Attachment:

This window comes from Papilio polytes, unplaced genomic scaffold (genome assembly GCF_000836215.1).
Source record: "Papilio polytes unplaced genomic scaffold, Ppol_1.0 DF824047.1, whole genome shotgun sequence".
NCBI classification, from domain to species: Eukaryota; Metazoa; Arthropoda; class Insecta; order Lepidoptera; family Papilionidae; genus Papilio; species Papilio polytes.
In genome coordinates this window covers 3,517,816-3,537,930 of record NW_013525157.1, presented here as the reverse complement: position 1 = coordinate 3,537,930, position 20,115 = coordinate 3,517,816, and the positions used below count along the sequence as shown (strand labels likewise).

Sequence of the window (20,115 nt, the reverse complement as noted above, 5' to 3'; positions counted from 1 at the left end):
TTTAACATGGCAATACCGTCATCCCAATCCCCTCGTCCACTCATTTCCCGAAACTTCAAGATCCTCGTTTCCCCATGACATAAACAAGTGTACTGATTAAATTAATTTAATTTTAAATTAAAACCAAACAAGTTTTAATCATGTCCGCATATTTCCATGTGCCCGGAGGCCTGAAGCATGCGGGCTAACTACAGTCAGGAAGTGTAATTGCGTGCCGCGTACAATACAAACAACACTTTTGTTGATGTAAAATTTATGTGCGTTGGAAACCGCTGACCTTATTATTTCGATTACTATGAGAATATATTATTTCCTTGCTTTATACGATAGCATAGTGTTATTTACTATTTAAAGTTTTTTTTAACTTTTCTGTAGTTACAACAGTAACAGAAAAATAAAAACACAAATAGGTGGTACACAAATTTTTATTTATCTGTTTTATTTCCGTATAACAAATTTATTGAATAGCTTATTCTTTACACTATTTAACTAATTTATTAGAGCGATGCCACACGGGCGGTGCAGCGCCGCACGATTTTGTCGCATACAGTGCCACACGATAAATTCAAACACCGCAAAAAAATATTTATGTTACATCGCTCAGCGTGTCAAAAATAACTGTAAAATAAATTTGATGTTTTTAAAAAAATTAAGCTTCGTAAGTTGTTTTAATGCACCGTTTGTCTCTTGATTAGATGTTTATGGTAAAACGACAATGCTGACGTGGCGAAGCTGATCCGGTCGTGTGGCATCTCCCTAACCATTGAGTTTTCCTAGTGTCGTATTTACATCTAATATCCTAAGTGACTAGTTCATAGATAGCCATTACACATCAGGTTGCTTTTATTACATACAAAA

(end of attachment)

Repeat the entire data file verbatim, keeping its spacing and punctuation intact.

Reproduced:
This window comes from Papilio polytes, unplaced genomic scaffold (genome assembly GCF_000836215.1).
Source record: "Papilio polytes unplaced genomic scaffold, Ppol_1.0 DF824047.1, whole genome shotgun sequence".
NCBI classification, from domain to species: Eukaryota; Metazoa; Arthropoda; class Insecta; order Lepidoptera; family Papilionidae; genus Papilio; species Papilio polytes.
In genome coordinates this window covers 3,517,816-3,537,930 of record NW_013525157.1, presented here as the reverse complement: position 1 = coordinate 3,537,930, position 20,115 = coordinate 3,517,816, and the positions used below count along the sequence as shown (strand labels likewise).

Sequence of the window (20,115 nt, the reverse complement as noted above, 5' to 3'; positions counted from 1 at the left end):
TTTAACATGGCAATACCGTCATCCCAATCCCCTCGTCCACTCATTTCCCGAAACTTCAAGATCCTCGTTTCCCCATGACATAAACAAGTGTACTGATTAAATTAATTTAATTTTAAATTAAAACCAAACAAGTTTTAATCATGTCCGCATATTTCCATGTGCCCGGAGGCCTGAAGCATGCGGGCTAACTACAGTCAGGAAGTGTAATTGCGTGCCGCGTACAATACAAACAACACTTTTGTTGATGTAAAATTTATGTGCGTTGGAAACCGCTGACCTTATTATTTCGATTACTATGAGAATATATTATTTCCTTGCTTTATACGATAGCATAGTGTTATTTACTATTTAAAGTTTTTTTTAACTTTTCTGTAGTTACAACAGTAACAGAAAAATAAAAACACAAATAGGTGGTACACAAATTTTTATTTATCTGTTTTATTTCCGTATAACAAATTTATTGAATAGCTTATTCTTTACACTATTTAACTAATTTATTAGAGCGATGCCACACGGGCGGTGCAGCGCCGCACGATTTTGTCGCATACAGTGCCACACGATAAATTCAAACACCGCAAAAAAATATTTATGTTACATCGCTCAGCGTGTCAAAAATAACTGTAAAATAAATTTGATGTTTTTAAAAAAATTAAGCTTCGTAAGTTGTTTTAATGCACCGTTTGTCTCTTGATTAGATGTTTATGGTAAAACGACAATGCTGACGTGGCGAAGCTGATCCGGTCGTGTGGCATCTCCCTAACCATTGAGTTTTCCTAGTGTCGTATTTACATCTAATATCCTAAGTGACTAGTTCATAGATAGCCATTACACATCAGGTTGCTTTTATTACATACAAAA